I’ll Take My Feminism Without Snark, Thank You

55

Snark, noun. Combination of “snide” and “remark”. Sarcastic comment(s). Also snarky (adj.) and snarkily (adv.)

Ah, snark. If you spend any time on the internet, you become intimately acquainted with it. It can happen anywhere at anytime, but it seems to be most prevalent among people who think that their positions are so above comment that they can speak at their opponents with disdain, ridicule, and sarcasm. Snark is used by those who are so single-minded in their worldview that they believe it is beyond questioning, like the sky being blue or gravity pulling things downward. Anyone who does not agree with them is below contempt, to be cast aside with derision without a second thought.

Snark is the tool of the lazy and of cowards.

Unfortunately, you see snark in places where genuine, honest, debate and discussion is most desperately needed: in feminism.

No, I’m not really talking about serious academic feminist criticism. I’m talking about popular feministy websites like Jezebel and Feministing. I’m talking about conversations I have with my friends, articles I see written by feminist figures, and popular graphics I see passed around Facebook.

Seriously, it’s time for the snark to end, my feminist friends. You’re only hurting yourself.

Shockingly, equally reasonable people can disagree (and people don’t always have all the information).

Snark has one purpose, no matter who is using it: It undermines the legitimacy of the other person speaking and treats their point of view as not worth considering. The only problem with this is that two people with the same facts can disagree on the meaning of those facts, or the cause, or what to do about the “problem.”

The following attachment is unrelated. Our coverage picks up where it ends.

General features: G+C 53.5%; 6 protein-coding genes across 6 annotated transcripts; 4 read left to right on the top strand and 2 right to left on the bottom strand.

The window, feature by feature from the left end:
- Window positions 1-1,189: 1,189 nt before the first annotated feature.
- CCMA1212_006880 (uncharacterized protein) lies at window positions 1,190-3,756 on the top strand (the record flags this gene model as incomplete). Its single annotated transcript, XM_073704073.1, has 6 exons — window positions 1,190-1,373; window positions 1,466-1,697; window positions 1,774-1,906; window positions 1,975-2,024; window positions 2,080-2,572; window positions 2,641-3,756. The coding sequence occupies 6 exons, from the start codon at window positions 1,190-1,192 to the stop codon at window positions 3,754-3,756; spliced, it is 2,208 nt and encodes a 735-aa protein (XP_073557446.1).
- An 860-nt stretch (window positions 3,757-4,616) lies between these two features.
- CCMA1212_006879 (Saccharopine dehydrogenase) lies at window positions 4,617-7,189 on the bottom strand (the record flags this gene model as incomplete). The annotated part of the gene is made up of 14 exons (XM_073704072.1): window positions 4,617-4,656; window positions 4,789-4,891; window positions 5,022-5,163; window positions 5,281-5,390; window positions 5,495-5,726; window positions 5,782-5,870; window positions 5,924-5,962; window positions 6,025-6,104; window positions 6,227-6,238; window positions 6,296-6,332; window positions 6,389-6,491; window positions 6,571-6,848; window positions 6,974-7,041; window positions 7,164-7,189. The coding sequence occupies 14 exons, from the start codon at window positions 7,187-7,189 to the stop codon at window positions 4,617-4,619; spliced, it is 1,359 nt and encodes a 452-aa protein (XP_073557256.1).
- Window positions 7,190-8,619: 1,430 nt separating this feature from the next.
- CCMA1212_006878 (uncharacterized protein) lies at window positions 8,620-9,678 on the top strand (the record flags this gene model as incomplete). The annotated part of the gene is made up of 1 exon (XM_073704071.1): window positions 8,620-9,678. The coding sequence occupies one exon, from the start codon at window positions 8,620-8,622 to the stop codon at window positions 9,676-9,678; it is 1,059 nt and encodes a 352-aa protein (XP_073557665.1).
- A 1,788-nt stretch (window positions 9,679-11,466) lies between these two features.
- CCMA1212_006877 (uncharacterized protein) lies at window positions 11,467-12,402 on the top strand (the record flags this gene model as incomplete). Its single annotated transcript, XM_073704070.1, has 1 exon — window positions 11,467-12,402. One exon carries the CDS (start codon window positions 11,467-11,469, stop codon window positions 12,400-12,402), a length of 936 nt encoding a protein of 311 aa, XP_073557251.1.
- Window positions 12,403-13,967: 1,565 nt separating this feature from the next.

Additionally, it is increasingly the case that people don’t always have the right facts. Maybe someone needs to sit down with all the “legitimate rape” government officials and sincerely explain to them how rape and reproduction works. Maybe they didn’t know. You never know until you approach someone with sincerity.

Snark convinces no one. Ever.

If our interest is really to bring about equality for women, I can pretty much tell you right now that snarking is not going to get you anywhere. When people snark, they immediately create an polarized audience: people who are circlejerking with you and laughing at all the stupid plebs—and people who are sympathetic to the opposition and are now really pissed off.

You have done nothing productive. All you have accomplished is you have made yourself and those who agree with you feel superior while isolating people who need convincing by disregarding their thoughts. You aren’t really advocating for women’s freedom.

There’s a reason the terms “feminazi” and “angry feminist” are a thing.

I’m not about to launch a defense against Rush Limbaugh, but, if we take a step back for a moment and look at the pure amount of sarcasm and disdain that feminists use to rip on others, is it really surprising that they have been branded as such? There are so many angry mainstream feminists that the real meaty critical analysis is drowned in the roar. The great points that even the mainstream feminists make are lost in their sea of slimy sarcasm.

Even if the terms are unfairly branded upon them, feminists would do well to notice that they are running uphill against them, and to adjust their rhetoric accordingly. Given the other two reasons (and many more), there’s no real benefit to being angry—even if we are justified in being so.

Women have a right to be angry about their lot in life. Representation of us in popular culture certainly isn’t great; we are still socialized to be submissive; we are expected to carry the weight of a career and family on our shoulders. That’s a lot to be angry about. Anger has its place, but this kind of anger-in-superiority does not belong in something public. Feminists have a lot of really important things to say, and there is a lot that could use refining. If feminists care about the robustness of their philosophies and want to truly change the world to help women, they are going to have to cut the circlejerking, the snobbery, and the snark and start having real conversations with people.